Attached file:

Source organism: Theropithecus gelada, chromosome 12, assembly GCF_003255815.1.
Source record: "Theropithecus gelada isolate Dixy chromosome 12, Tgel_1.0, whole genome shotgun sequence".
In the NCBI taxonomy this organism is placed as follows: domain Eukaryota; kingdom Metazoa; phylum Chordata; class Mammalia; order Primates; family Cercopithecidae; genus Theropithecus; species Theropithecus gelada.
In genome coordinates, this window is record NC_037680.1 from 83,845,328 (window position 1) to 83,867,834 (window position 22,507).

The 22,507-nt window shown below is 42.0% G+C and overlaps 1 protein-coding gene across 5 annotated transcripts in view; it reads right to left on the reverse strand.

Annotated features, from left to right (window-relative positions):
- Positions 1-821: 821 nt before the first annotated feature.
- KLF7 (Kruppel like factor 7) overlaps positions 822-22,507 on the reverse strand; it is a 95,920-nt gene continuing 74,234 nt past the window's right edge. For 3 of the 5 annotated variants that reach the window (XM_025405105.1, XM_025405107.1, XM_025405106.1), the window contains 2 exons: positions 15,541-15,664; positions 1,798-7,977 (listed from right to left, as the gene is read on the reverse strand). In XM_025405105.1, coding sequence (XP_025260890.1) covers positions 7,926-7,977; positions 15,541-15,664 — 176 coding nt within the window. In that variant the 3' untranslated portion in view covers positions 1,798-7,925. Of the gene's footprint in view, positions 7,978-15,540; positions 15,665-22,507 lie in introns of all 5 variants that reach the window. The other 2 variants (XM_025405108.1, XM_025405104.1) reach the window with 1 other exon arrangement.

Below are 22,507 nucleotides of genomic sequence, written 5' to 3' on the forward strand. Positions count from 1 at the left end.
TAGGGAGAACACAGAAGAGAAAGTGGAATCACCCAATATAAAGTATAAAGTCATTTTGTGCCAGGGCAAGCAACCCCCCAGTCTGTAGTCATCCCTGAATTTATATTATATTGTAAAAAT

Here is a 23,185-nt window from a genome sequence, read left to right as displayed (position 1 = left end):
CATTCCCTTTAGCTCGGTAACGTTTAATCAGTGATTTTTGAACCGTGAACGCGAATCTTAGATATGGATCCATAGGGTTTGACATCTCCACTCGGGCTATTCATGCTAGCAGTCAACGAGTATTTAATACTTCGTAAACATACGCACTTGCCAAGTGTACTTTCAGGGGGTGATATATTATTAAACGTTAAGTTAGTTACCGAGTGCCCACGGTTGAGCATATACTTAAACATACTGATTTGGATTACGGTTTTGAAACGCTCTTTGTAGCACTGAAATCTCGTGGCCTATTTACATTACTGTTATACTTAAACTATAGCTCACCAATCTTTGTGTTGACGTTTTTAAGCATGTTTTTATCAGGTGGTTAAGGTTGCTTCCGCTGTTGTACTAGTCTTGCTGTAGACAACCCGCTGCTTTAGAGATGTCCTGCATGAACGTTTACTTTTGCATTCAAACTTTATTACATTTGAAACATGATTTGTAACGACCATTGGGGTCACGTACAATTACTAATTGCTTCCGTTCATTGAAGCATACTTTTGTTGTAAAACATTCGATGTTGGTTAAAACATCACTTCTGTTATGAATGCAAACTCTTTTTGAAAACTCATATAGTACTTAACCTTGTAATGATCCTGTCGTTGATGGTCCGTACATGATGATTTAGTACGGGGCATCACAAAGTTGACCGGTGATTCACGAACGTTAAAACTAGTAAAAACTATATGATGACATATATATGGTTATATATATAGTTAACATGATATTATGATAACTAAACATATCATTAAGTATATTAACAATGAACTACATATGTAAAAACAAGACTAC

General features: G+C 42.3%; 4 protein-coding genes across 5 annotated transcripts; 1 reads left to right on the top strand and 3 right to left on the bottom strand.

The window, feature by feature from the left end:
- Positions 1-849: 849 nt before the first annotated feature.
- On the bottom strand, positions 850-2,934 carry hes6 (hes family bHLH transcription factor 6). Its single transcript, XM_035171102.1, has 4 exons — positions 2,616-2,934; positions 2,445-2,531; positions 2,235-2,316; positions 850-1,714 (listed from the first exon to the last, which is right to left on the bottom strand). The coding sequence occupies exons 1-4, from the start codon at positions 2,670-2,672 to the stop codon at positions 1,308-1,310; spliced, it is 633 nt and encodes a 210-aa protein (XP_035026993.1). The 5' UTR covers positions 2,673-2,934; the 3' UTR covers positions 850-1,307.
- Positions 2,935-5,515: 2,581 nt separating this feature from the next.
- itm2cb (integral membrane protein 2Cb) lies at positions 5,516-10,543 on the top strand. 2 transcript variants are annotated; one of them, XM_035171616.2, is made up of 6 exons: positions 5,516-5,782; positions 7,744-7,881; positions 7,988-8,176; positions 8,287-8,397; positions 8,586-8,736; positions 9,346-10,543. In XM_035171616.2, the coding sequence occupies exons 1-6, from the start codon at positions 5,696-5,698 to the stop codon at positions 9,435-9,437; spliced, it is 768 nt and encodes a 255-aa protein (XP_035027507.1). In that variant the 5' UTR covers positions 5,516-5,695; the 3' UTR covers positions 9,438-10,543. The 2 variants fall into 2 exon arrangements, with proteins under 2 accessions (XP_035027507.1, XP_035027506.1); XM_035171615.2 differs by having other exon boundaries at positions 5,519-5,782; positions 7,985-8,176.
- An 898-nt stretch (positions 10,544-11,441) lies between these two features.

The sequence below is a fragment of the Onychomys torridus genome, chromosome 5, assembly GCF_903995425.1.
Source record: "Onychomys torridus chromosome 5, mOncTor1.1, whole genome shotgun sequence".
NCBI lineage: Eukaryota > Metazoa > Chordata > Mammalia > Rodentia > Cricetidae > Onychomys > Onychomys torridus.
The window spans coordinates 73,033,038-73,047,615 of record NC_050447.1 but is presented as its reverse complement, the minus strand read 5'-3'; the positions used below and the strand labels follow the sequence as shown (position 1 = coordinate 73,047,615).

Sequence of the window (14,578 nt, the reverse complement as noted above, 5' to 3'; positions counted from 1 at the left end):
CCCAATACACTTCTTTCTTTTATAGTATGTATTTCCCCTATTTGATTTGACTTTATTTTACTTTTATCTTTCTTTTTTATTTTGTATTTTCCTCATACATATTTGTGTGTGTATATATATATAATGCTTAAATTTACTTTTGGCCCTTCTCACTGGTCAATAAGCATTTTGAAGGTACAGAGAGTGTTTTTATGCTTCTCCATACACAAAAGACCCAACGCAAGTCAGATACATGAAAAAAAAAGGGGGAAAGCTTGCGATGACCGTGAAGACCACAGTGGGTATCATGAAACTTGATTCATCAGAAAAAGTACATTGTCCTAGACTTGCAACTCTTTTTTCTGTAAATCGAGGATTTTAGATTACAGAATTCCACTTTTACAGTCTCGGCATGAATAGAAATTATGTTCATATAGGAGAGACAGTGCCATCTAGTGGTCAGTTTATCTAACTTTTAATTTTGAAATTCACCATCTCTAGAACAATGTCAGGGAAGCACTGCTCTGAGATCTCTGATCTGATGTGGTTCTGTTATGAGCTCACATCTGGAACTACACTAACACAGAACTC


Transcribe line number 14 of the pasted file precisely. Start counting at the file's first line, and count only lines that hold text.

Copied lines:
The window, feature by feature from the left end: